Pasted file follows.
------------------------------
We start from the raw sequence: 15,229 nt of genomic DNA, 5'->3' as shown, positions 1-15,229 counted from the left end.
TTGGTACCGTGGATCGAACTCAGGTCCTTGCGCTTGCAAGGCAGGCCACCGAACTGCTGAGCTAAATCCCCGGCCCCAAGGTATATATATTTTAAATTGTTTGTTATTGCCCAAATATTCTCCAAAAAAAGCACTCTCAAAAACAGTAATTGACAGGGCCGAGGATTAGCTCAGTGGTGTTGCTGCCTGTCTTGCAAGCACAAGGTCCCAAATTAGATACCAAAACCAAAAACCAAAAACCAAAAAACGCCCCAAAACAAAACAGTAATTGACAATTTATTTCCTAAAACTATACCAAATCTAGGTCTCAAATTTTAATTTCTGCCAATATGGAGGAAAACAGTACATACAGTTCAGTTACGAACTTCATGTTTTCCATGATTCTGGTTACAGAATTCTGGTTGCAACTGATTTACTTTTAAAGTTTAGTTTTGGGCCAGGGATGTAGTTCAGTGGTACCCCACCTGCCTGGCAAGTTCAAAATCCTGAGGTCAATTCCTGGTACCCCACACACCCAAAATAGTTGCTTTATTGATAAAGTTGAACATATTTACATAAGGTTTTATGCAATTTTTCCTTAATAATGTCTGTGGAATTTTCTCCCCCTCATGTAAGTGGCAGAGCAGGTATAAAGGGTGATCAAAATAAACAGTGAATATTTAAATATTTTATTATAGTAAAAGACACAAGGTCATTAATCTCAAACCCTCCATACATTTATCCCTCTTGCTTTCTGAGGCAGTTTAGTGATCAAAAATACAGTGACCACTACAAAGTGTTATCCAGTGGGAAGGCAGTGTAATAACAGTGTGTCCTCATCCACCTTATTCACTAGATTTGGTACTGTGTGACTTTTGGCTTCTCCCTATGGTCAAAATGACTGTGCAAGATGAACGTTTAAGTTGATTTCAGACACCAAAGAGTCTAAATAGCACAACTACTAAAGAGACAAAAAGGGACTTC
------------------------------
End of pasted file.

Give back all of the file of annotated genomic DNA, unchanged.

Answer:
We start from the raw sequence: 15,229 nt of genomic DNA, 5'->3' as shown, positions 1-15,229 counted from the left end.
TTGGTACCGTGGATCGAACTCAGGTCCTTGCGCTTGCAAGGCAGGCCACCGAACTGCTGAGCTAAATCCCCGGCCCCAAGGTATATATATTTTAAATTGTTTGTTATTGCCCAAATATTCTCCAAAAAAAGCACTCTCAAAAACAGTAATTGACAGGGCCGAGGATTAGCTCAGTGGTGTTGCTGCCTGTCTTGCAAGCACAAGGTCCCAAATTAGATACCAAAACCAAAAACCAAAAACCAAAAAACGCCCCAAAACAAAACAGTAATTGACAATTTATTTCCTAAAACTATACCAAATCTAGGTCTCAAATTTTAATTTCTGCCAATATGGAGGAAAACAGTACATACAGTTCAGTTACGAACTTCATGTTTTCCATGATTCTGGTTACAGAATTCTGGTTGCAACTGATTTACTTTTAAAGTTTAGTTTTGGGCCAGGGATGTAGTTCAGTGGTACCCCACCTGCCTGGCAAGTTCAAAATCCTGAGGTCAATTCCTGGTACCCCACACACCCAAAATAGTTGCTTTATTGATAAAGTTGAACATATTTACATAAGGTTTTATGCAATTTTTCCTTAATAATGTCTGTGGAATTTTCTCCCCCTCATGTAAGTGGCAGAGCAGGTATAAAGGGTGATCAAAATAAACAGTGAATATTTAAATATTTTATTATAGTAAAAGACACAAGGTCATTAATCTCAAACCCTCCATACATTTATCCCTCTTGCTTTCTGAGGCAGTTTAGTGATCAAAAATACAGTGACCACTACAAAGTGTTATCCAGTGGGAAGGCAGTGTAATAACAGTGTGTCCTCATCCACCTTATTCACTAGATTTGGTACTGTGTGACTTTTGGCTTCTCCCTATGGTCAAAATGACTGTGCAAGATGAACGTTTAAGTTGATTTCAGACACCAAAGAGTCTAAATAGCACAACTACTAAAGAGACAAAAAGGGACTTC